How Salvador Dalí inspired a Pixies masterpiece
(Credit: Alamy)

How Salvador Dalí inspired a Pixies masterpiece

    When David Bowie poured praise on the Promethean 1980s force of the Pixies, he declared them as the producers of the “most compelling music outside of Sonic Youth in the entire eighties.” However, ever the analyser, he didn’t just praise the band and move on, he probed into what made them great. 

    For the forever forward-thinking Bowie who once said, “Tomorrow belongs to those who can hear it coming,” he saw a trio of excellence in their stylings from the off. As he explains: “Three elements, I think, made them important is the sound of the band which is the pure dynamics of keeping the verse extremely quiet and then erupting into a blaze of noise for the choruses.”

    Before adding: “The other thing is the interesting juxtapositions that Charles [Black Francis] brought together, quite sordid material at times I suppose. The permutations that he created within the different subjects that he dealt with were so unusual that it caught my ear immediately. It was the sense of imagination, and I use imagination not lightly, not in terms of it being a fantasy which most people define imagination as but being able to understand the affinities of something and have those affinities illuminate the subjects.”

    Thankfully, for my sake, Bowie was a brilliant analyser of art, and the twisted realism that he identified in the Pixies is just one stop down the sonic road bus route that the surrealist Salvador Dalí played on canvas. As Bowie also adds in his glowing appraisal: “One of the strongest songs that I heard at the time was ‘Debaser’.” And it was with this track that they mimicked the ways of the Spanish melting clock fanatic and mustered up a masterpiece of their own.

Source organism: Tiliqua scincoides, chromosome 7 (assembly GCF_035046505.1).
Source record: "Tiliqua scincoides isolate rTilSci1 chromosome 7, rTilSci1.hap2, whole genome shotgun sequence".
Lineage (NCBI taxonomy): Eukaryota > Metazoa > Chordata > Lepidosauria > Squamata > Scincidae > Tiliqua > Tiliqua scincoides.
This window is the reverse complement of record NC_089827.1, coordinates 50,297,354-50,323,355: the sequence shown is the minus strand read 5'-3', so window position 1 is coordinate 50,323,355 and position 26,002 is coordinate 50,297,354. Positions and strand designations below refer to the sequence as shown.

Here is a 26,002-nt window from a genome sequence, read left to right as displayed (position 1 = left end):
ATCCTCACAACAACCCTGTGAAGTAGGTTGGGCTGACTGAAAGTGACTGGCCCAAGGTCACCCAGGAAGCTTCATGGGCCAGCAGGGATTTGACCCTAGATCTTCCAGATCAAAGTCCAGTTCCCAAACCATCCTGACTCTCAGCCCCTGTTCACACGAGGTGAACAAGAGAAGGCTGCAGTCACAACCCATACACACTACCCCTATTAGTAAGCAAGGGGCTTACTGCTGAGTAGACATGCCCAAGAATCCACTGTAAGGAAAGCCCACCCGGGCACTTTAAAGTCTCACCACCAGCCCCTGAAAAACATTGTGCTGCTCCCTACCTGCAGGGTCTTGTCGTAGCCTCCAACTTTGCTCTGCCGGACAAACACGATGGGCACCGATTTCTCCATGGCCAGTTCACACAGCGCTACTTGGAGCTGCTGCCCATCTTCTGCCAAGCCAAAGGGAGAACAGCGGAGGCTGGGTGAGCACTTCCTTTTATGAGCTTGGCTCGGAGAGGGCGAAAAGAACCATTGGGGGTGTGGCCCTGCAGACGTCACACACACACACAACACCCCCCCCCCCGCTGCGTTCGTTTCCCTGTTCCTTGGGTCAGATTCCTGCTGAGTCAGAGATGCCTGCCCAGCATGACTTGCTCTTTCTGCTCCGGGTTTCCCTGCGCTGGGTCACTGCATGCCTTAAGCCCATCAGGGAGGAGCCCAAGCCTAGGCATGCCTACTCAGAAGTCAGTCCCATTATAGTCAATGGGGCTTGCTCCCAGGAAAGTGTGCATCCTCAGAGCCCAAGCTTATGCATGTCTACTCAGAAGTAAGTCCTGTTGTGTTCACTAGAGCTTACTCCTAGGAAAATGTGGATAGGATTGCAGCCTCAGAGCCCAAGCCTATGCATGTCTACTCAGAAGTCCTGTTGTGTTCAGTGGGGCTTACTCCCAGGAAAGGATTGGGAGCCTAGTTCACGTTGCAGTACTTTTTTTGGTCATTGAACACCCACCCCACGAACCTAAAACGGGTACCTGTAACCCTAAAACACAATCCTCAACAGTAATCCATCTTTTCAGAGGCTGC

The textbook definition of debasement in the moral sense is to lower or devalue the moral standards of the world – essentially, it is an act of ethical sadism – and beneath that textbook definition is a picture of a certain twizzled tached surrealist. From a young age, Dalí was prone to fits of bizarre sadism. On one occasion, he pushed his friend from a six-metre bridge and watched on with a bowl of cherries as his friend’s mother tendered to her badly injured son. Moreover, when he was caring for a wounded bat, he saw one morning that it had been swarmed by ants, thus he unthinkingly picked it up and simply bit its head off.

    Aside from these sporadic miscreant peculiarities, Dalí exhibited artistic ability from an early age. By the age of 14, he was already transfiguring the otherworldliness of the pocked lunar landscape and creature laden rockpools that he revelled in alone on vacations in Cadaqués, Spain, as a boy, into impressionist pieces worthy of an exhibit. 

    When he moved to Madrid to continue his training as a painter, despite the intense political turmoil of the city at the time, he became entwined with an artistic circle struggling to make sense of the depravity of it all and aiming to reflect that in their work. One person he met was an aspiring film director named Luis Buñel. In 1929, they produced a Franco-Spanish surrealist film called Un Chien Andalou which the Pixies chant throughout the track. 

    The film sees the duo present stark, surrealist images in a frankly mad frenzy as dead animals are pulled over pianos, and as the Pixies sickeningly suggest, a woman’s eyeball is sliced upon with a razor blade (fortunately it isn’t real, but that still doesn’t stop the jaw from clenching even at the thought of it).

    Much like the Pixies, it wouldn’t be quite right to say that the film was ahead of its time because that would imply that its time has since come. As Bowie also said of the great band, “Someone once said that the Velvet Underground didn’t sell many albums, but everyone bought one started a band.” That somebody was Brian Eno, and it represents high praise indeed for the debasing Pixies. 


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